Federal officials are trying to get authorities in Spain to let them visit a former Nova Scotia fisherman who was arrested during a cocaine bust last month.
Philip Halliday was one of seven crewmen aboard the ship Destiny Empress when it was raided by police off the coast of Spain on Dec. 20. Investigators said they discovered 1.5 tonnes of cocaine in the ship's hold.
The 53-year-old from Digby, who had heart bypass surgery last year, was taken to a hospital in La Coruna, in northwestern Spain.
Andre Lemay, spokesman for the federal department of Foreign Affairs and International Trade, said a representative from the consulate is expected to visit Halliday "in the coming days."
However, Lemay added, access to Halliday rests with the Spanish authorities, and that hasn't been granted yet.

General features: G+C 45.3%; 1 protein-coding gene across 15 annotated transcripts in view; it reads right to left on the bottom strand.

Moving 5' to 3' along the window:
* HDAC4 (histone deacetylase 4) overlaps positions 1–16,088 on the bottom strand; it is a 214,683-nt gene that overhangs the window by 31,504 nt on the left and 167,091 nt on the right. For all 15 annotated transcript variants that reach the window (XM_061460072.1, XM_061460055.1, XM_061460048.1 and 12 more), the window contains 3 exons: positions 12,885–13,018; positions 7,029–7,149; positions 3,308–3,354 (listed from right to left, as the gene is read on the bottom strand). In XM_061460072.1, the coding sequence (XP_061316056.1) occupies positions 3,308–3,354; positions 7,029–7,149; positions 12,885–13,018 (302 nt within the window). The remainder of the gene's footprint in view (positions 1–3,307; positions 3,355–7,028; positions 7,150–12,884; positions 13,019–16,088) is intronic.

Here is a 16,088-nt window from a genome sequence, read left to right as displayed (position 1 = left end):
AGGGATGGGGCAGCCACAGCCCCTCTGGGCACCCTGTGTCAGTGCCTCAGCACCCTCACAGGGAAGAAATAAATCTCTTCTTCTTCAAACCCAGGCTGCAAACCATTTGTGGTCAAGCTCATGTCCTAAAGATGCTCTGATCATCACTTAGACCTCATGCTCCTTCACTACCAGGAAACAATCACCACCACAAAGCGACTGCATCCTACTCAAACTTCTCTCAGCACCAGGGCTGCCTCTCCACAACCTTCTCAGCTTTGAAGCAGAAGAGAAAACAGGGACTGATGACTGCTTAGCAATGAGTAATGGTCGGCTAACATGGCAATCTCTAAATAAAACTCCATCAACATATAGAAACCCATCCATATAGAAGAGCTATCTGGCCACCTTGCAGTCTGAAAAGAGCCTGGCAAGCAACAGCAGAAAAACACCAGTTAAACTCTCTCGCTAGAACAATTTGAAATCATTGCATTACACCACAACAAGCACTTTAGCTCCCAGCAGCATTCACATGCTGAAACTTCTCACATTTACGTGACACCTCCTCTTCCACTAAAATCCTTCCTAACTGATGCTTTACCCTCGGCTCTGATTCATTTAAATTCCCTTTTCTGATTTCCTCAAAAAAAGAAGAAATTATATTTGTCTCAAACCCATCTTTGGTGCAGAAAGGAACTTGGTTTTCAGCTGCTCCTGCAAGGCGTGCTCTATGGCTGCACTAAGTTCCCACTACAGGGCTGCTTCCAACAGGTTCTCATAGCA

Sheree Halliday said she's still anxiously awaiting any news about her husband. She told CBC News that she's been unable to speak to him or find out whether he'll be charged.
The holiday season has made it difficult to contact officials and get information, she said.
Halliday said she doesn't know why her husband was taken to hospital. She said her calls have been intercepted by a police officer who says Philip Halliday isn't allowed to speak while under arrest.
CBC News hasn't been allowed to talk to the Digby man either.
Sheree Halliday maintains her husband is innocent. She won't say why he took a job on the ship. She said her biggest fear is that he may be detained for up to a year until police decide whether to charge him.
Police in England said the ship, which left the West Indies and was bound for London, was seized as part of a multinational police operation. Several more arrests followed.
Fifteen people in England are expected to go to court later this month to face various, drug, weapons and money-laundering charges.